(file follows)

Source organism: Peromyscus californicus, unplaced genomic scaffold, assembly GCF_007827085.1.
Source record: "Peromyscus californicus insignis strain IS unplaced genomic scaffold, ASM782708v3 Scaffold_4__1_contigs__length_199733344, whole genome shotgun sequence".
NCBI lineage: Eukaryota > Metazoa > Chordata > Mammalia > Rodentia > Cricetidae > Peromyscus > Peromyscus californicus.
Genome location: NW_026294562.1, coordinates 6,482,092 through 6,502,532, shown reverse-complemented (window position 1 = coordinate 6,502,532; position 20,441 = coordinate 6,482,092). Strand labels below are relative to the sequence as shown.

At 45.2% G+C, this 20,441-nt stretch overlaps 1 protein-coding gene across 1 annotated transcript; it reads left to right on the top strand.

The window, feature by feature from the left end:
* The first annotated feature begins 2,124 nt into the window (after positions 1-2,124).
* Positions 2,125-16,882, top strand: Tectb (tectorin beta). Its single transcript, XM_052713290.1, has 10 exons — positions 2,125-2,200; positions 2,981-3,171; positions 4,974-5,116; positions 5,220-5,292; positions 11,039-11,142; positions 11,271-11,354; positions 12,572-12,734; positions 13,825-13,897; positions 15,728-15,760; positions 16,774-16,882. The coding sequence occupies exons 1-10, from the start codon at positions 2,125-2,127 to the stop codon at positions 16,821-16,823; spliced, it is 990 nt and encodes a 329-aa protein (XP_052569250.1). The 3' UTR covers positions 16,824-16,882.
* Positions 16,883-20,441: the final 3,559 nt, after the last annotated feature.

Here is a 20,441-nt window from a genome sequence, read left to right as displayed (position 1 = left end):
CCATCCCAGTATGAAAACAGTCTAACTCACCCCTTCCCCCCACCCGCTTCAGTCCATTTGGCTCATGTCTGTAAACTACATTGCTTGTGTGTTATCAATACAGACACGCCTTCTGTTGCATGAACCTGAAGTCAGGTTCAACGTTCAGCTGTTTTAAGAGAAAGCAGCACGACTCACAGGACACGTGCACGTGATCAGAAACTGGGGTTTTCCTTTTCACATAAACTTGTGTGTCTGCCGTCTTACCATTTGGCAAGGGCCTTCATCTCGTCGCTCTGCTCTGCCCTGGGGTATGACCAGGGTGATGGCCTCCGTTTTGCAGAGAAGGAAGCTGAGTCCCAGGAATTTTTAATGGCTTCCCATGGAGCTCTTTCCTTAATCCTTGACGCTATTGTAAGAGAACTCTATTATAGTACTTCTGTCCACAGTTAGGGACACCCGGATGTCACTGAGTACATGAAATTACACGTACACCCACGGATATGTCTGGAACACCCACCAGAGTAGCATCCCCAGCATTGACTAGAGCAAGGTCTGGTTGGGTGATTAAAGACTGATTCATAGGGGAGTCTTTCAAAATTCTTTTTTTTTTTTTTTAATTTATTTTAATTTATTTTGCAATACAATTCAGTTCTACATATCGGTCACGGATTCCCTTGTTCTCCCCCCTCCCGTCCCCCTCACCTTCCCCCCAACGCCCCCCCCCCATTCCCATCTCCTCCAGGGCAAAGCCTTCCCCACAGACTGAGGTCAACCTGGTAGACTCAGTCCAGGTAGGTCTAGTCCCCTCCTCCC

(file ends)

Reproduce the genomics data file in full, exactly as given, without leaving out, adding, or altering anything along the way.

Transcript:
Source organism: Peromyscus californicus, unplaced genomic scaffold, assembly GCF_007827085.1.
Source record: "Peromyscus californicus insignis strain IS unplaced genomic scaffold, ASM782708v3 Scaffold_4__1_contigs__length_199733344, whole genome shotgun sequence".
NCBI lineage: Eukaryota > Metazoa > Chordata > Mammalia > Rodentia > Cricetidae > Peromyscus > Peromyscus californicus.
Genome location: NW_026294562.1, coordinates 6,482,092 through 6,502,532, shown reverse-complemented (window position 1 = coordinate 6,502,532; position 20,441 = coordinate 6,482,092). Strand labels below are relative to the sequence as shown.

At 45.2% G+C, this 20,441-nt stretch overlaps 1 protein-coding gene across 1 annotated transcript; it reads left to right on the top strand.

The window, feature by feature from the left end:
* The first annotated feature begins 2,124 nt into the window (after positions 1-2,124).
* Positions 2,125-16,882, top strand: Tectb (tectorin beta). Its single transcript, XM_052713290.1, has 10 exons — positions 2,125-2,200; positions 2,981-3,171; positions 4,974-5,116; positions 5,220-5,292; positions 11,039-11,142; positions 11,271-11,354; positions 12,572-12,734; positions 13,825-13,897; positions 15,728-15,760; positions 16,774-16,882. The coding sequence occupies exons 1-10, from the start codon at positions 2,125-2,127 to the stop codon at positions 16,821-16,823; spliced, it is 990 nt and encodes a 329-aa protein (XP_052569250.1). The 3' UTR covers positions 16,824-16,882.
* Positions 16,883-20,441: the final 3,559 nt, after the last annotated feature.

Here is a 20,441-nt window from a genome sequence, read left to right as displayed (position 1 = left end):
CCATCCCAGTATGAAAACAGTCTAACTCACCCCTTCCCCCCACCCGCTTCAGTCCATTTGGCTCATGTCTGTAAACTACATTGCTTGTGTGTTATCAATACAGACACGCCTTCTGTTGCATGAACCTGAAGTCAGGTTCAACGTTCAGCTGTTTTAAGAGAAAGCAGCACGACTCACAGGACACGTGCACGTGATCAGAAACTGGGGTTTTCCTTTTCACATAAACTTGTGTGTCTGCCGTCTTACCATTTGGCAAGGGCCTTCATCTCGTCGCTCTGCTCTGCCCTGGGGTATGACCAGGGTGATGGCCTCCGTTTTGCAGAGAAGGAAGCTGAGTCCCAGGAATTTTTAATGGCTTCCCATGGAGCTCTTTCCTTAATCCTTGACGCTATTGTAAGAGAACTCTATTATAGTACTTCTGTCCACAGTTAGGGACACCCGGATGTCACTGAGTACATGAAATTACACGTACACCCACGGATATGTCTGGAACACCCACCAGAGTAGCATCCCCAGCATTGACTAGAGCAAGGTCTGGTTGGGTGATTAAAGACTGATTCATAGGGGAGTCTTTCAAAATTCTTTTTTTTTTTTTTTAATTTATTTTAATTTATTTTGCAATACAATTCAGTTCTACATATCGGTCACGGATTCCCTTGTTCTCCCCCCTCCCGTCCCCCTCACCTTCCCCCCAACGCCCCCCCCCCATTCCCATCTCCTCCAGGGCAAAGCCTTCCCCACAGACTGAGGTCAACCTGGTAGACTCAGTCCAGGTAGGTCTAGTCCCCTCCTCCC